Originally, I was going to think and talk about whether digital writing needed a new kind of theory but then I found myself just asking questions and being generally really unsure about the whole topic.
I found Moretti’s article and his reading practice very interesting and enjoyed this exposition of Digital Humanities in practice, so I wanted to find out what other academics thought about this and what they were doing with these new digital resources themselves. Matthew Wilkens in ‘Canons, Close Reading & the Evolution of Method’ discusses how canons as an institution are outdated and they only exist because of the tiny number of texts it is possible to read compared to the enormous number that are produced. He follows the Moretti party-line in advocating we get rid of existing theories or ways of reading (such as close reading, which is hugely specific and time-limiting) and suggests extracting information “from and about texts as indicators of larger cultural issues”. He describes his own project of mapping locations named in a certain number of American novels published in 1851 and comparing these maps with those from 1852 and 1874. The conclusions that he is able to draw are, in his own words, quite limited. He says how any differences in the data might seem more important than it is, and that through these new practices we will naturally become worse close readers (good or bad, you decide). However, he goes on to say that these kinds of geospatial tagging can extend to more texts as they become available, and the data is gathered very quickly compared to previous methods. It seems that new reading practices clearly emerge from digitisation, and that certainly Wilkens is describing a move away from current theories, if not an explicitly new theory. My view of this was the same as when I read the Moretti article, that I assume these digital methods are just new tools to do the old job, and that facilitating new reading practices is interesting, but that I am skeptical as to whether new theories will emerge.
In my own experience, I was writing an essay on the use of the Bible in Shakespeare’s Richard III when I came across a book on Google Books which was essentially a table of how many times certain Biblical references were used in the play. I now realise this data mining is part of the digital humanities practice. Before I was aware of this, I assumed this data was interesting but only used it as supplementary to my close reading, almost like Moretti states, when he describes how his graphs only really do half the work, and that interpretation is still crucial to such a practice.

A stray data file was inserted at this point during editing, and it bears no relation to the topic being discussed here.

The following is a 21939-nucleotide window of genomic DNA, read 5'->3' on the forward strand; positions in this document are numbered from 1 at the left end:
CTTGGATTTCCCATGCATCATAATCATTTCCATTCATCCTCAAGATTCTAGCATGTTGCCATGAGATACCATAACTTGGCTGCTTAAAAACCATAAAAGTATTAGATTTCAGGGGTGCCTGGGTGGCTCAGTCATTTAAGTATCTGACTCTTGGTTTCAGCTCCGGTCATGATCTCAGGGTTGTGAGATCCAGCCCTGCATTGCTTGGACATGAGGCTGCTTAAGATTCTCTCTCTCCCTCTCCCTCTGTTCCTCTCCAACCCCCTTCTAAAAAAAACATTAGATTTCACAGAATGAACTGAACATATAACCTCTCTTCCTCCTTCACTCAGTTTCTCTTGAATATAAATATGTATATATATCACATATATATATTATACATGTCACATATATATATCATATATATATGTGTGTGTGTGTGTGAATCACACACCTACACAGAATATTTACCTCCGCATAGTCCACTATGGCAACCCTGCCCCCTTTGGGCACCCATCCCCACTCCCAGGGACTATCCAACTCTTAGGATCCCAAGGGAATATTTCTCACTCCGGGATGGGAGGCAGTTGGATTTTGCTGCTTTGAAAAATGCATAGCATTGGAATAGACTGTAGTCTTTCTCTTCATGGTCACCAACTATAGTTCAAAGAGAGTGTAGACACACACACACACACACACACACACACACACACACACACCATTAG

Finally, in her article ‘Humanistic Theory & Digital Scholarship’ Johanna Drucker appears to be highly critical of these new practices. She wonders whether humanists are doing anything different or whether they are just continuing what they have always been doing. She advocates a shift from humanities looking at the effects of technology (including digital writing) to a theory of making technology (i.e. the “more hack less yack” school). She does admit that the oft-cited Rosetti archive “pushed scholarship to a new level” but then seems to launch a tirade of the issues against such new practices, arguing that:
- Different geospatial maps will lead to wildly varying conclusions depending on the one used.
- Google Maps is merely a construction of the world according to a particular company, not necessarily a real reflection of the world. Also due to its ubiquity, historical maps are now judged against Google Maps which is inadequate.
- Temporality modelling doesn’t work because time is relative to cultures depending on their use of electrical light, or their timekeeping methods, as well as time being subjective throughout one’s own life.
- Mapping the references to Dublin in Ulysses would defeat the metaphoric and allusive use of spatial reference.
I don’t necessarily agree with these complaints but I do think it is interesting to see the different academics’ views on the matter and it helps to highlight some of the issues that we could talk more about in class.
– Paul Simpson